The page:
For allergy sufferers, spring isn't pretty
April 8, 2003
Armed with antihistamines and a nasal steroid medication, Capt. John Haynes says he’s locked and loaded.
The medicines are his main defense against seasonal allergies triggered every spring for Haynes, the public affairs chief at Misawa Air Base in north Honshu.
“I get it every year when the winds start blowing and things start growing. It began hitting me last week,” he said.
Haynes has been a longtime sufferer of seasonal allergies: During a tour of duty at Yokota Air Base in western Tokyo, Haynes said pollen from cedar was a big problem for him there.
He’s not alone.
The Japan Allergy Foundation’s nationwide survey of 10,000 people conducted in 2001 concluded 13.5 percent of Japan’s population suffers from hay fever.
“The number of patients grew dramatically from the 1970s to the 1980s,” said Minoru Okuda, Japan Allergy Foundation president and professor emeritus at Nippon Medical School in Tokyo. “I believe the number is rising gradually.”
Seasonal airborne pollens are already peaking in some parts of the country.
Sneezing and runny noses afflicting many people living in Japan can be traced to an abundance of pollen released by cedar trees, one of the most prevalent trees growing here.
This year, Okuda said, appears to be an average year.
“Pollenosis [hay fever] is caused by plant pollen, such as Japanese cedar trees and ragweed,” said Dr. Isao Tsutsumi of the Tokyo Medical and Surgical Clinic.
“When foreign substances enter the human body, it reacts by trying to fight it. It usually enters through the nose or eyes and not so much through mouth,” he said.
According to Tsutsumi, this year is said to have slightly more pollen than an average year. However, hard data has yet to be collected.
Although the allergens — the substances that cause allergic reactions — are a different mix from those on the mainland, people on Okinawa are not free from problems, according to a Kadena Air Base doctor.
“We have many people come to the clinic with allergies from dust, pollen or mold,” said Dr. Dana Cressler, family physician at Kadena’s Family Practice Clinic.
Allergy tests are available at the clinic to determine the primary cause of the problem. Identifying the allergens helps doctors recommend appropriate medicine and patients avoid being exposed to the substances, he said.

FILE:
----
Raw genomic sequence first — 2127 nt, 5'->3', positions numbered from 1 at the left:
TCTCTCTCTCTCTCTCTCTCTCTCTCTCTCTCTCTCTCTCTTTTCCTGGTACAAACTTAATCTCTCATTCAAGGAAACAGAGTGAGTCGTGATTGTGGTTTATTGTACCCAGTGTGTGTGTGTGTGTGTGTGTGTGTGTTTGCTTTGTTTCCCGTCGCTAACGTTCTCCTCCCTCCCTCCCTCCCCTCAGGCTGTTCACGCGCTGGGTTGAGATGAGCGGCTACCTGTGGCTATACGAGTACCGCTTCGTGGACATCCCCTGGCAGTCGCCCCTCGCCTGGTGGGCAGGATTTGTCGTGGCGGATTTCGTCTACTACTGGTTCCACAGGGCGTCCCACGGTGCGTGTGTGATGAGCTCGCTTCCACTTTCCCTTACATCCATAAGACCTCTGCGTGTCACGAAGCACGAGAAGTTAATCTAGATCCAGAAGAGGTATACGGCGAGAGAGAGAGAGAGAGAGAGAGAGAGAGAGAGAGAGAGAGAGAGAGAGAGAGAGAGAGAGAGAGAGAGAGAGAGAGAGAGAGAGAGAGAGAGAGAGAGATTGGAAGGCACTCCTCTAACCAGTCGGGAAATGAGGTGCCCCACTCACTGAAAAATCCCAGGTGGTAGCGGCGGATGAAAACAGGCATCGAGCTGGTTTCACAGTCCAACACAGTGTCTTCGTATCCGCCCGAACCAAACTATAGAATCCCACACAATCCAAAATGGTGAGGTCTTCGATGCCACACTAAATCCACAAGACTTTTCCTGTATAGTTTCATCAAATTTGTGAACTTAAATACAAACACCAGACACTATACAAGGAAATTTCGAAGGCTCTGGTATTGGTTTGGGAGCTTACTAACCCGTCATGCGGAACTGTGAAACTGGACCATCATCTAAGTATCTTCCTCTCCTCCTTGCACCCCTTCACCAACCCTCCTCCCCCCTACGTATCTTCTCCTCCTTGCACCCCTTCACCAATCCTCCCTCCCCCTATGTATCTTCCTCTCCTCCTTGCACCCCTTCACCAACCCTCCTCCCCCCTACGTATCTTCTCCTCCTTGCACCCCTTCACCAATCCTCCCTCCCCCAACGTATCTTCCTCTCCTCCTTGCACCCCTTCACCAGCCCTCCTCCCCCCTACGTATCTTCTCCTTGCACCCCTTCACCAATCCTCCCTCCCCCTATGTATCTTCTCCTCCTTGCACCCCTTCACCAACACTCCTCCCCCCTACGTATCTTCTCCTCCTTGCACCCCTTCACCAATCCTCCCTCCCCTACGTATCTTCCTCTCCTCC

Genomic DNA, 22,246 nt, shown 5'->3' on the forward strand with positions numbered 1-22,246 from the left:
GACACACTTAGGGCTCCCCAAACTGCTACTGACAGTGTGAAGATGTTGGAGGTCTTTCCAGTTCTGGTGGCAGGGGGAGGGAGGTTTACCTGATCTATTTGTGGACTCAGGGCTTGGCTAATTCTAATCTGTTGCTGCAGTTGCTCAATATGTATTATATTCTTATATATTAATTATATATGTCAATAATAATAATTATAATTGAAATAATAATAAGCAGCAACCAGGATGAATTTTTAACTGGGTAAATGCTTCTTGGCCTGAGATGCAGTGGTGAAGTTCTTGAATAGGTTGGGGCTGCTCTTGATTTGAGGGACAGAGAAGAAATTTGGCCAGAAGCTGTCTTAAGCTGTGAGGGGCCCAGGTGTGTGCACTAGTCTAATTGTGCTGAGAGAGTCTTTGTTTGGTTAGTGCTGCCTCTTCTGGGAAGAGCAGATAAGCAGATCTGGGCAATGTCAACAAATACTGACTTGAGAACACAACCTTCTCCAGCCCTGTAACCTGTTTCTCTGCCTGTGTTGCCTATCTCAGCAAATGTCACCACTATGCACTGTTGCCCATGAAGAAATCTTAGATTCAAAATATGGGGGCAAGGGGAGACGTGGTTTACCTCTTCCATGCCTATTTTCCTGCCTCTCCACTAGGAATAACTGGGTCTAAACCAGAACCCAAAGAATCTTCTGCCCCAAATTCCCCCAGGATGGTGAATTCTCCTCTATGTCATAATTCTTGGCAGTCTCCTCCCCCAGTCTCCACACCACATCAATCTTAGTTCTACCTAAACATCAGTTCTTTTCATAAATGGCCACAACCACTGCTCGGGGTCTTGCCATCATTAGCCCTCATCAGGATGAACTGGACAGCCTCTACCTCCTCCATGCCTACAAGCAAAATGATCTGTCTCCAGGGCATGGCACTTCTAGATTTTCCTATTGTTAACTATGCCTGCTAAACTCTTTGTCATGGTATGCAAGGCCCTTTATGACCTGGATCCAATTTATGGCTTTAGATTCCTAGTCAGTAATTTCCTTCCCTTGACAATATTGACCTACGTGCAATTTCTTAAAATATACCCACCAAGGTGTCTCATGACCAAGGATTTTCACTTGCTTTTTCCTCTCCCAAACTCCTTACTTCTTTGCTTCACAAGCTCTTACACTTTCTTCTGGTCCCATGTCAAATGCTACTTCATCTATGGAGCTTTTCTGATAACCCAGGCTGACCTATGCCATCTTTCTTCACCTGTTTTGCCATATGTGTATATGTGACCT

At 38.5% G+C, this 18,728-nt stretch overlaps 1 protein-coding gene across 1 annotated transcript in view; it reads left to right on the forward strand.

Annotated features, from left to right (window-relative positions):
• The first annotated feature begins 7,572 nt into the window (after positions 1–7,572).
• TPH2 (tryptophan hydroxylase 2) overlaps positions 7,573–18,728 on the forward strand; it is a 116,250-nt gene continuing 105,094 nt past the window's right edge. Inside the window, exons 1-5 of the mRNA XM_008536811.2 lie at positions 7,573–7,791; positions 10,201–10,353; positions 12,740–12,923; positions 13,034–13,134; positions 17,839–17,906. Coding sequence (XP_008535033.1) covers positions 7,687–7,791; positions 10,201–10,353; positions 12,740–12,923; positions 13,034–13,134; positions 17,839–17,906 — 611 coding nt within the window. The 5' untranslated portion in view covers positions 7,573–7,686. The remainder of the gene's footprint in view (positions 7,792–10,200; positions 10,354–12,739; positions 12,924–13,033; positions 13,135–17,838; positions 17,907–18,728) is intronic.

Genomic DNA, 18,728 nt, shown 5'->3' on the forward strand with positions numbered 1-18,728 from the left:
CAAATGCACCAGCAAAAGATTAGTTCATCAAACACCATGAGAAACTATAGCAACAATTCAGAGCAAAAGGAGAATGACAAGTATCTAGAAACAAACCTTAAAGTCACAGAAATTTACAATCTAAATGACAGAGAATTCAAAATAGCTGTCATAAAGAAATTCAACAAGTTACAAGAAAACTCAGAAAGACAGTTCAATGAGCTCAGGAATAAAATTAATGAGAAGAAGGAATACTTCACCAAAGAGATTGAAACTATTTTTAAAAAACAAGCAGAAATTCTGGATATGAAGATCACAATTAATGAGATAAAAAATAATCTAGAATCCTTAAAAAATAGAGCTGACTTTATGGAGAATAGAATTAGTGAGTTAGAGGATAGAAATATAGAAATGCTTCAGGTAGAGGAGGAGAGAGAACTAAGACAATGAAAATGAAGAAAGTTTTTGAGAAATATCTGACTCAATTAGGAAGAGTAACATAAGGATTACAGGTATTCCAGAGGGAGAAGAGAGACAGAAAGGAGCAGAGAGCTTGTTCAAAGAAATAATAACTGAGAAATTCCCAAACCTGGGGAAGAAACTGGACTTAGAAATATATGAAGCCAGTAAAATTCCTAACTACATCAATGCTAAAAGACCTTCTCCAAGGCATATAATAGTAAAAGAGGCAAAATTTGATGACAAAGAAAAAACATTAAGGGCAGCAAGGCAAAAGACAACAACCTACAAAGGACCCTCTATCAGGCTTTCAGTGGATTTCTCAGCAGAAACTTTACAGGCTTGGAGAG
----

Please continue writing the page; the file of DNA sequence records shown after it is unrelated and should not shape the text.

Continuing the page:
If allergies are caused by pollen, they are usually seasonal, he said.
“In Japan, cedar trees pollinate in April and May,” Cressler said.
Grasses such as timothy grass, rice grass, orchard grass, ryegrass, foxtail and fescue are the main culpits of allergies during June in Japan, he said.
“Among weeds, mugwort, ragweed and mulberry are bad in August and September,” he said.
“If the allergy is from mold or dust mites, the problem seems to be all year around,” he said.
The best prevention is to stay inside, said the doctor.
Cressler said genetic traits play an important role in determining who is susceptible to allergies.
“See your family history, and if your mother or father is allergic, or if someone in your family has asthma or eczema, it would increase the risk of allergy,” he said.
Unlike mainland Japan, Okinawa is immune from the problems caused from cedar tree pollen.
“There are no cedar trees on Okinawa that bother people like in the mainland,” said Dr. Akira Yagi of the Yagi ENT Clinic in Naha.
Yagi said that Okinawa’s geographical features spare many people from problems.
“Pollen is easily blown away into the ocean because Okinawa is a narrow, long strip of island and therefore breezy and at times very windy,” he said.
— Chiyomi Sumida contributed to this report.
There are different ways of treating hay fever, says Dr. Isao Tsutsumi of the Tokyo Medical and Surgical Clinic.
Antihistamines can ease allergy symptoms. Non-drowsy formulas are available by prescription, but a wide variety also are available over the counter.
Another course of treatment is to inject pollen allergen into the body to get the body used to pollen.
Tsutsumi said this approach requires periodic injections and needs to be continued for three to four years to realize benefits. He said only about 50 percent of patients find relief using this approach.
Another method is to prevent pollen from entering the body by wearing glasses or special surgical masks available at drug stores.
Rinsing out the nose after coming from outside also helps.
Courses of prescribed medicine should begin at least one week prior to the allergy season because it takes about two to three weeks for the effects to kick in.
— Stars and Stripes